More than a year after the last high-profile showdown between the FBI and Silicon Valley over widespread encryption, recently-installed FBI Director Christopher Wray again signaled that his agency will continue to fight for access.
In the first 48 hours after Devin Kelley opened fire at a church in Sutherland Springs, Texas, killing 26 people, neither the FBI nor other law enforcement agencies asked for Apple's help in unlocking Kelley's iPhone or linked accounts — possibly missing a critical opportunity, according to one report.
FBI Director Christopher Wray on Sunday revealed strong smartphone encryption has prohibited his agency from gleaning data from more than half of the devices it attempted to access in the past 11 months, hindering progress in a wide range of ongoing investigations.
The U.S. government should be forced to reveal how much the FBI paid for tools to unlock an iPhone at the center of the San Bernardino shooting investigation, three major news organizations insisted to a judge on Monday.
In a rebuke to the anti-encryption campaign waged by the U.S. Federal Bureau of Investigation—with Apple as a target—the U.S. House Judiciary Committee's Encryption Working Group issued a report today stating "any measure that weakens encryption works against the national interest."
Yahoo's tool to scan the contents of customer emails came as a result of a U.S. Foreign Intelligence Surveillance Court order last year, and was created by adapting otherwise benign software, a report indicated on Thursday.
A trio of journalistic establishments have filed a freedom of information lawsuit, attempting to compel the FBI to divulge information about the hack it purchased to break into the San Bernardino shooters' iPhone 5c.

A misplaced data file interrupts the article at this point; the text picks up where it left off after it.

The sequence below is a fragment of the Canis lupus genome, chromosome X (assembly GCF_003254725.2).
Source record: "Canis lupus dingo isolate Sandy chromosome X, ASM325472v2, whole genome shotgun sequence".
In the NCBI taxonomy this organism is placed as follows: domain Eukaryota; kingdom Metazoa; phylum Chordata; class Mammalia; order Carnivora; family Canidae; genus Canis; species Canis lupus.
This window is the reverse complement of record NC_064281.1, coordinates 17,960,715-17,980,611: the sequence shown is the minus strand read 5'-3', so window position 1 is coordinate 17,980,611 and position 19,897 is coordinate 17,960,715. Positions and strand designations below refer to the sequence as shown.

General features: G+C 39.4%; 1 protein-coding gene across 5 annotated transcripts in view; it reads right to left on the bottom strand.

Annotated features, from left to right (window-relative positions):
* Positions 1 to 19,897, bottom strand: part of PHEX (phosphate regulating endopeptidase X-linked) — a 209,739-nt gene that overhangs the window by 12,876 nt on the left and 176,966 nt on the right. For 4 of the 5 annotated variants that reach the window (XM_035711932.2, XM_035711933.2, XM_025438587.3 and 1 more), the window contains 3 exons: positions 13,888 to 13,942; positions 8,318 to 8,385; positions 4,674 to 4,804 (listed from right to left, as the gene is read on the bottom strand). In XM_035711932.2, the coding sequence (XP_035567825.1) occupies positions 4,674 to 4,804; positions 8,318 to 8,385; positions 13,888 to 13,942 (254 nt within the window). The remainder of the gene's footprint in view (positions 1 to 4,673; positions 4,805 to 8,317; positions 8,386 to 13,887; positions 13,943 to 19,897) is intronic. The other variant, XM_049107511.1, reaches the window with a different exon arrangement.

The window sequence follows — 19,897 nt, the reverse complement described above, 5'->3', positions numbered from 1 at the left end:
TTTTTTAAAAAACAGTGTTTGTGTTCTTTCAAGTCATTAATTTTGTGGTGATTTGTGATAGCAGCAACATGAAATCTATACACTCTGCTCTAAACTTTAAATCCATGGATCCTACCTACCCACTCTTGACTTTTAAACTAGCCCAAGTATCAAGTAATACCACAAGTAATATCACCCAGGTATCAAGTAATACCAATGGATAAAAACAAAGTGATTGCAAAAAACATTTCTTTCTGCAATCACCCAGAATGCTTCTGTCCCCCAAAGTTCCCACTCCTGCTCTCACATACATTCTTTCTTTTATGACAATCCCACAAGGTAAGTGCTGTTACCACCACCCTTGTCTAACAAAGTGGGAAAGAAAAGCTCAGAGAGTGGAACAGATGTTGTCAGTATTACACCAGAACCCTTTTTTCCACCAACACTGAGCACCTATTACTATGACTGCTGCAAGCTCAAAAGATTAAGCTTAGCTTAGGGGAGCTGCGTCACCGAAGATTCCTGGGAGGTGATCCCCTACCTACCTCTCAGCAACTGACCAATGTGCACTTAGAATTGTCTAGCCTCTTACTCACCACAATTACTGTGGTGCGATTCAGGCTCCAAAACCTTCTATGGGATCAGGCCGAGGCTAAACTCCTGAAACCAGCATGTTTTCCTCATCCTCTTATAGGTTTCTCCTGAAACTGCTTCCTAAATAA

The U.K. House of Commons has passed a limited version of its Investigatory Powers Bill after removing controversial elements that would have demanded that manufacturers like Apple to weaken or build backdoors into their encryption products.
The FBI's attempt to expand its surveillance and hacking authority, spotlighted by a public spat over encryption with Apple, has met resistance from members of the U.S. Senate, where a newly introduced bill would block search warrants for remote devices [updated].
The FBI will not be submitting the exploit used to hack into the iPhone of San Bernardino shooter Syed Rizwan Farook to a review process that could clear it for sharing with outside parties, a report said on Wednesday.
The FBI has yet to decide whether an exploit used to crack the iPhone of San Bernardino shooter Syed Rizwan Farook will even be reviewed for possible disclosure, agency director James Comey said on Tuesday.
Rather than seeking Apple's assistance, the FBI plans to work with its own San Diego Regional Computer Forensics Laboratory to obtain data from a seized iPhone 5c involved in a murder investigation, if it is awarded a warrant to do so.
Saying that whatever method was used by the FBI will have a "short shelf life," Apple on Friday revealed it has no intention to sue the bureau in an effort to find out how it hacked the iPhone 5c used by a terrorist in California.
It has been frustrating to watch as the horrific San Bernardino terrorist killing spree has been used as a cover by the FBI to achieve the anti-encryption goals they've been working towards for years. Much of that frustration stems from the fact that the American media has so poorly reported the facts in this case.
Apple's head of software engineering Craig Federighi published an opinion in the Washington Post today that clarified the company's reasoning behind refusing to weaken its products to appease a very public demand from the FBI.